well do something no government ever has:
We will ask you which laws you think should go.
If you dont like controls repeal them.
Nick Clegg is promising (CHT Tom Palmer) all sorts of libertarian goodies, including the end of the controversial ID cards scheme and the scrapping of universal DNA databases. Other state intrusions to be abolished include limits on peaceful protest, the storage of … email records without good reason (whatever that last means), and schools right to take a childs fingerprint without parental permission. Clegg and his Tory allies are supposedly planning to inaugurate the most radical redistribution of power from the state to the people for 200 years.
Yeah, yeah, it all sounds sexy. But I remember the Reagan and Republican Revolutions, Bush Is no new taxes, Clintons era of big government is over, Bush IIs humble foreign policy, and Obamas hope and change. As for Cleggs side of the pond, I remember Thatchers Hayekian rhetoric and Blairs antiwar rhetoric.
Lets just say I wont be holding my breath.
If people want freedom, they should think about taking it rather than waiting for some politician to keep his promise to give it to them.
True. Trusting government is like trusting one of those ingenious business propositions which now and then some entrepreneur is good enough to smuggle through my spam filters. Nonetheless, there are times when it’s in politicians’ self-interest to throw a restive populace a bone. New Labour were an exceptionally nasty and securocratic crowd, and at this stage their replacements aren’t really invested in a lot of the offensive and expensive crap they imposed.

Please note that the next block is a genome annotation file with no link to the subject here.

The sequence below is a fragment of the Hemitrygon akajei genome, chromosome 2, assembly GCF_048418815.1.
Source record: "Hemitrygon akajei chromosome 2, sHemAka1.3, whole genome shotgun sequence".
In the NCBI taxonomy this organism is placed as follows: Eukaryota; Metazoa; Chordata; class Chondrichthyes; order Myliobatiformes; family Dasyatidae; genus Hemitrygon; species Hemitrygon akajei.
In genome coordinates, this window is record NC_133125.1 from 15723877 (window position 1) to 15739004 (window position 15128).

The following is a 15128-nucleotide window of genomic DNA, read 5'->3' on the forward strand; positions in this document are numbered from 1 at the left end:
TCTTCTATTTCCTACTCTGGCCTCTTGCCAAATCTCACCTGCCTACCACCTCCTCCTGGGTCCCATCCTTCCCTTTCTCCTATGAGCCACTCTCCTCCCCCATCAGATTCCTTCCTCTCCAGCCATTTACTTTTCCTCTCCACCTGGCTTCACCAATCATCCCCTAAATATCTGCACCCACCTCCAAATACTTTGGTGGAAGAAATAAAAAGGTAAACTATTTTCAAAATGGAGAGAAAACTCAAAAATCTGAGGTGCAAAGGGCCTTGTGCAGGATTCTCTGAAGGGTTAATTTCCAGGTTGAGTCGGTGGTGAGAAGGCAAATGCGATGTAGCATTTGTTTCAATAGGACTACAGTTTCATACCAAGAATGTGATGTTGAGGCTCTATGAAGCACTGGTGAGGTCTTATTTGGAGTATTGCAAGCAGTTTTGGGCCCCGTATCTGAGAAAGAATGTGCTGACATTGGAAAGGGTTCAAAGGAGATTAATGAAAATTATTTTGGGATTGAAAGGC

They also have some remarkably unpopular decisions to make, a fragile coalition to make them with, and a pressing need to sweeten the pill.
For a while, the bilirubinous tide may ebb a little in consequence.
Afterwards… well, yeah, anybody who used the respite to sit on their hands praising the New Improved Canute, is not going to have very much to sing about.
It looks like Nick Clegg will also be getting another policy the Liberal Democrats have campaigned for: a State mandated minimum price for alcohol of 50p per unit.
I guess I really don’t understand the concept of “taking your liberty.” Sure I can do what I want — but thugs with guns are going to come throw me in jail.
It’s not that I haven’t tried understanding agorism, but it just doesn’t make sense to me.
Individuals can do some of what they want without going to jail. As they associate in larger groups and start building alternative institutions, they can do more and more of what they want without going to jail. When agorist sentiment gets sufficiently widespread, they can do anything (peaceful) they want to without going to jail, and the state is reduced to a bunch of weirdoes yelling on street corners, like Hitler and his cronies in the Monty Python sketch.
Thus agorism is incremental in a way that political approaches (whether electoral campaigns or violent revolutions) aren’t. Rather than a long period of no improvement, building toward the Big Moment when we finally seize control of the state and get our Finavenko all at once, agorism allows for a development through larger and larger successes; Charles talks a bit about this here.
Clegg has already namedropped the ’32 reform act which left the power of parliament in the hands of the industrial bourgeoisie and left most of the british working class disenfranchised.
I’m not expecting great things from him anytime soon.